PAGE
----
We joined the Country Club Johannesburg for R20,000 a year for the family to access their golf courses and facilities. Best decision of my life. Never again will I have access to such comfort and community (wine tasting nights, Friday evening bouncy castles, camp-outs) in an entirely safe environment.

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3. Is this a good city for single people? For couples? For families? Why or why not?

Great for families, as soon as you can get past the security concerns. Kids here grow up with access to all kinds of things we wouldn't be able to afford back home. Would also be good for couples, there's lots of romantic stuff to do. I wouldn't want to be single and dating here, there are too many risks! Or maybe I'm just old.

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4. Is it easy to make friends with locals here? Are there any prejudices or any ethnic groups who might feel uncomfortable here?

Super easy to make friends with the locals, but that friendship is usually superficial. Social circles are still very dominated by race and community, so if you belong to one of the larger communities here (English, Indian, Jewish, Muslim) then expect to be welcomed - but if not, you may need to push a bit harder to get invited to a braai.

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5. Is this a good city for LGBT expatriates? Why or why not?

There is LGBT friendliness at least on the surface, but I've found much more resistance to the concept of gender fluidity than I would have expected.

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6. Are there problems with ethnic, race/racial minorities or religious prejudices? Gender equality?

Gender inequality is massive. GBV is an enormous issue that everyone is talking about but still seems to accept. Race dominates every discussion.

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7. What have been the highlights of your time in this country? Best trips or experiences?

The weather here is one of the highlights - plenty of sun, golf year round. Access to travel within South Africa is unparalleled. There's the known (game drives to see mythical animals; hundreds of wine farms) but then there's the lesser known (insanely amazing geology in mountain passes and gorges; extreme biodiversity in the proteas and fynbos). We are in love with this place, and we have explored a lot.

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8. What are some interesting/fun things to do in the area? Can you recommend any “hidden gems"?

Near the city - about 3 hours away - is one of my favourite places to go on a game drive: Pilanesberg. It's formed out of an extinct volcano, so the drives are just as spectacular as the scenery. Next door is Sun City with its own problematic history if you're keen on that type of thing (I'm not) but Pilanesberg alone makes the trip once a month worth it.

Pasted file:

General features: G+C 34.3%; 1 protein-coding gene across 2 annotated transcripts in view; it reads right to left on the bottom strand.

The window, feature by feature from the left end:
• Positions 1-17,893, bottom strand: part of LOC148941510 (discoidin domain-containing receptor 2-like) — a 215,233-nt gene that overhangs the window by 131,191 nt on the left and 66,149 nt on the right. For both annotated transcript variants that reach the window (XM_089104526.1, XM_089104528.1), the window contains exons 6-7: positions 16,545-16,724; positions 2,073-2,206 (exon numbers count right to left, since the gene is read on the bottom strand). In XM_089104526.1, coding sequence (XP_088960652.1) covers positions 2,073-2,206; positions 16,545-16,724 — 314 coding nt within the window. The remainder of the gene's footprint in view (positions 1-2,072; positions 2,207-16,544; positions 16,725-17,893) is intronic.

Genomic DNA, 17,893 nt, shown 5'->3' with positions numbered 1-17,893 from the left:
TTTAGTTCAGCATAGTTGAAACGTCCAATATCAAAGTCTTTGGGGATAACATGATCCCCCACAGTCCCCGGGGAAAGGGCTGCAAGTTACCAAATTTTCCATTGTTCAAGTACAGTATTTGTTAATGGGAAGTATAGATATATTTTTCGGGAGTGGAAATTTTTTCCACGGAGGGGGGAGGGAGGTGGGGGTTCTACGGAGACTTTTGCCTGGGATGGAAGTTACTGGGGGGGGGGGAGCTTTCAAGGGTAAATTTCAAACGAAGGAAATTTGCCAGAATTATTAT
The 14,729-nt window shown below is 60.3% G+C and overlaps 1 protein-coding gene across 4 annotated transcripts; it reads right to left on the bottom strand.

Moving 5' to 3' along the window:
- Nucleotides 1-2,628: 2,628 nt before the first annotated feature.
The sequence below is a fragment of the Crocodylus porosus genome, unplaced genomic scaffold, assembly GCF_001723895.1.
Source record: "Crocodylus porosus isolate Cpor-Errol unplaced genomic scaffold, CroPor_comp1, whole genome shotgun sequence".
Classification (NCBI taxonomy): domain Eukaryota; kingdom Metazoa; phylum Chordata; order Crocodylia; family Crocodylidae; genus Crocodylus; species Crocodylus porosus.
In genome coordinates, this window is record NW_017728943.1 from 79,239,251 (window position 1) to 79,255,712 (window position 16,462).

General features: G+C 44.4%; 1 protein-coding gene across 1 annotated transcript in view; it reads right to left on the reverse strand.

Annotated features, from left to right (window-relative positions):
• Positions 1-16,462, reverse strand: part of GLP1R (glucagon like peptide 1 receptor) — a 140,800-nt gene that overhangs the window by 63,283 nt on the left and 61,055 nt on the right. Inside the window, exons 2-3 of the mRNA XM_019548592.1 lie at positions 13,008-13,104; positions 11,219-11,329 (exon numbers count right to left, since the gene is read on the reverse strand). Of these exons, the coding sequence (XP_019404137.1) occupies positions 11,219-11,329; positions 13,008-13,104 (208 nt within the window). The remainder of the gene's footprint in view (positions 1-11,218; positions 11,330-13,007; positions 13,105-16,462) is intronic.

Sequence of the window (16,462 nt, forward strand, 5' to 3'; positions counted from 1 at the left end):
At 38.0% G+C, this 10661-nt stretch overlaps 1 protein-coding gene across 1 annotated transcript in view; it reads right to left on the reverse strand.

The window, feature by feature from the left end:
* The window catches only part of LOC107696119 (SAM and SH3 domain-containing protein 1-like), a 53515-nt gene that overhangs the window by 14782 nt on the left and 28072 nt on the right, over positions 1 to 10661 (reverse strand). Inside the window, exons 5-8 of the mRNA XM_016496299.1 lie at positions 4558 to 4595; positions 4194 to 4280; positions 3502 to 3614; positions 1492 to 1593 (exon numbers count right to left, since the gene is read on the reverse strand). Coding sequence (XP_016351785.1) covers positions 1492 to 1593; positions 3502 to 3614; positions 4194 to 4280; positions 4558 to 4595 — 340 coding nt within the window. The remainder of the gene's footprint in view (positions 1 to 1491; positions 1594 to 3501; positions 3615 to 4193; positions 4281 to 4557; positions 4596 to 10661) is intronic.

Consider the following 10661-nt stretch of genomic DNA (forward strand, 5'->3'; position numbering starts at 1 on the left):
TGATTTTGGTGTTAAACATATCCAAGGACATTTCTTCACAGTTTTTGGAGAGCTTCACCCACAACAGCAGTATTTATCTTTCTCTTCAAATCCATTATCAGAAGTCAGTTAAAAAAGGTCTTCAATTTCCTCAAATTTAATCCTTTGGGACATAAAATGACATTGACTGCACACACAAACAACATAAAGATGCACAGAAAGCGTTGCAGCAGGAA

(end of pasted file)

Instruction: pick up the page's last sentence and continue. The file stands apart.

North of Pretoria is the Cradle of Humankind, worth several visits.
I'm also a fan of Gold Reef City and their amusement park built on top of the remains of a working gold mine until the 1970's - complete with the community's original buildings. Next door to that is the Apartheid Museum, brace for impact.

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9. Is this a "shopping post"? Are there interesting handicrafts, artwork, antiques, or other items that people typically buy there?

The thing that I'm taking home the most of is wine.

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10. What are the particular advantages of living in this city?

Easy access to a huge variety of very high quality food. I love exploring the restaurants, and I've rarely been disappointed.

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Words of Wisdom:

1. What do you wish you had known about this particular city/country before moving there?

I was scared by the preparations given the security situation. I may have become complacent, but as long as you're vigilant, the security concerns are surmountable.

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2. Knowing what you know now, would you still move to this city?

In a heartbeat. I hope to be posted here again!

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3. If you move here, you can leave behind your:

Barbeque: your home will likely have one built in.

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4. But don't forget your:

Sports equipment of any kind is expensive here.

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5. Do you recommend any books or movies about this city/country for those who are interested in learning more?

I have watched District 9 and Invictus several times since arriving.